Thursday, February 5, 2015


This week we experienced the fifth worst snowstorm in the recorded history of Chicago. This is what it looked like from our back window:

The 19 or so inches that fell in about as many hours hardly phased us a bit. With the exception of the schools closing, the city was functioning at almost full capacity the following day. To be honest, we were lucky as the blizzard happened during the weekend. Given that the storm was actually worse than predicted, had it occurred during a weekday, it would have been another story.

New York City had the opposite experience the week before. The forecasters predicted a storm of epic proportions for Monday, January 26th. The city government reacted in kind, virtually shutting down the biggest city in the country in anticipation for what appeared to be a Snowpocalypse on top of Snowmageddon. What New York  got instead was a day off and only about eight inches of snow, a drop in the bucket for that town. Mayor Bill de Blasio was excoriated for his perceived over-reaction to what amounted to a slightly worse than average winter storm.

In a sense, de Blasio was the same situation as Pete Carroll, the head coach of the Super Bowl losing Seattle Seahawks. As the snow was falling in Chicago, Carroll's team in case you missed it, down by four points, had a second and goal from the New England five yard line with about 30 seconds left to play in the game. At his disposal was one of the best running backs in the league, Marshawn Lynch, and three chances to run the ball into the end zone to score what would have been the winning touchdown. Instead of running the safest and most obvious play, handing the ball off to Lynch who is deadly in such situations, Carroll chose to call a more risky pass play. The play backfired, as Patriot rookie cornerback Malcolm Butler intercepted Russel Wilson's five yard pass at the goal line, game over. For his part, Carroll has been raked over the coals for the call which more than likely cost his team the championship.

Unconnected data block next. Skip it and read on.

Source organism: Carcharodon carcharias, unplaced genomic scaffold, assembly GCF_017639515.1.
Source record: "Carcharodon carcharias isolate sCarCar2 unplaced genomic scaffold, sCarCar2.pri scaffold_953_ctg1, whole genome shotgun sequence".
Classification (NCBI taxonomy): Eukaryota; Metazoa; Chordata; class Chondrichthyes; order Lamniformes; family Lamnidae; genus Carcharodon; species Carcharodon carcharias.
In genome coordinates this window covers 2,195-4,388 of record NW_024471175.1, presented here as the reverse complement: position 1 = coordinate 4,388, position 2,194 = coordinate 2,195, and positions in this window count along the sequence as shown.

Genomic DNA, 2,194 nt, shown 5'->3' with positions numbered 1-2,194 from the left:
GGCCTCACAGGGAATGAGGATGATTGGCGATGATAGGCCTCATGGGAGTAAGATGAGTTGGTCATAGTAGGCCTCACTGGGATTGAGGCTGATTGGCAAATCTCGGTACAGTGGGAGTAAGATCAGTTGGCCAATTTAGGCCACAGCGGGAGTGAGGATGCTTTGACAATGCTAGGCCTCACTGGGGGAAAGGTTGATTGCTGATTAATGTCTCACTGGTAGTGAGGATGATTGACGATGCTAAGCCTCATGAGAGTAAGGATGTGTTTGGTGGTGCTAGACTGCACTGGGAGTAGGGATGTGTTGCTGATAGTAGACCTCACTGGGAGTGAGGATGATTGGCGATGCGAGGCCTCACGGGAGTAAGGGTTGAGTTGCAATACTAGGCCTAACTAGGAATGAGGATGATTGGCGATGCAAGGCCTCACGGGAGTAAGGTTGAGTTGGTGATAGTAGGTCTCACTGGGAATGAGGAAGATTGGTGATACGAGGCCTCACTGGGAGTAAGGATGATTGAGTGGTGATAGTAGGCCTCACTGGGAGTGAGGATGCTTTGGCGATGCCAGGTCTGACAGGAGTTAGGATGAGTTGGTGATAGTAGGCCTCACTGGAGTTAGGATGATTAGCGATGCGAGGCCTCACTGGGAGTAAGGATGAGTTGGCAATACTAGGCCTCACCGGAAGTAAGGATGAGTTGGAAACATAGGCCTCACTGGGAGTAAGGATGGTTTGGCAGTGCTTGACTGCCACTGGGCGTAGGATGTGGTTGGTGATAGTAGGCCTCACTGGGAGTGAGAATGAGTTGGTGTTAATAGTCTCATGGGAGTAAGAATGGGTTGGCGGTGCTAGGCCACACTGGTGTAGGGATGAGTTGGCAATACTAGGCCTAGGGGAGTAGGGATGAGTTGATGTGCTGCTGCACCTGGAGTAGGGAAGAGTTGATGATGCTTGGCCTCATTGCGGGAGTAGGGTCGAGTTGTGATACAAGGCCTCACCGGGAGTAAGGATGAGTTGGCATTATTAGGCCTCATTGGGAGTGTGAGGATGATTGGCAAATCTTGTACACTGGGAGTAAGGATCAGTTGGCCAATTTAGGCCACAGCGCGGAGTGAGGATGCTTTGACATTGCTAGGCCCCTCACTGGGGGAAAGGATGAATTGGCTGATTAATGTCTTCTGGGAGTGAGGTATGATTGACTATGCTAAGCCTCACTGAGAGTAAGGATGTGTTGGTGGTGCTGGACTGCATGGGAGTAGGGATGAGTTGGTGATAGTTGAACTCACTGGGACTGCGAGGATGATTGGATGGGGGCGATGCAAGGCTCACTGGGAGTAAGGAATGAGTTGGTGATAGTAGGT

Now had the Monday storm occurred as predicted and de Blasio's actions saved his city from much grief, the mayor would have been heralded for his actions, much as Richard M. Daley was four years ago during our third worst snow storm ever when he recommended that everybody in Chicago leave work in the middle of the day, even before a single snowflake fell. Likewise, had Ricardo Lockett, the Seattle receiver been able to out-muscle Malcolm Butler, (who truth be told made a magnificent play), for control of the ball at the goal line and score a touchdown, Carroll would have been applauded for his gutsy call.

I guess the lesson to be learned in all this is as much as we appreciate bold, outside of the box decisions, (when they turn out to be the right ones), we absolutely relish it when people in a position of great authority screw up. As luck would have it, de Blasio and Carroll both got unlucky in a big way.

Oh well, better luck next time fellas.

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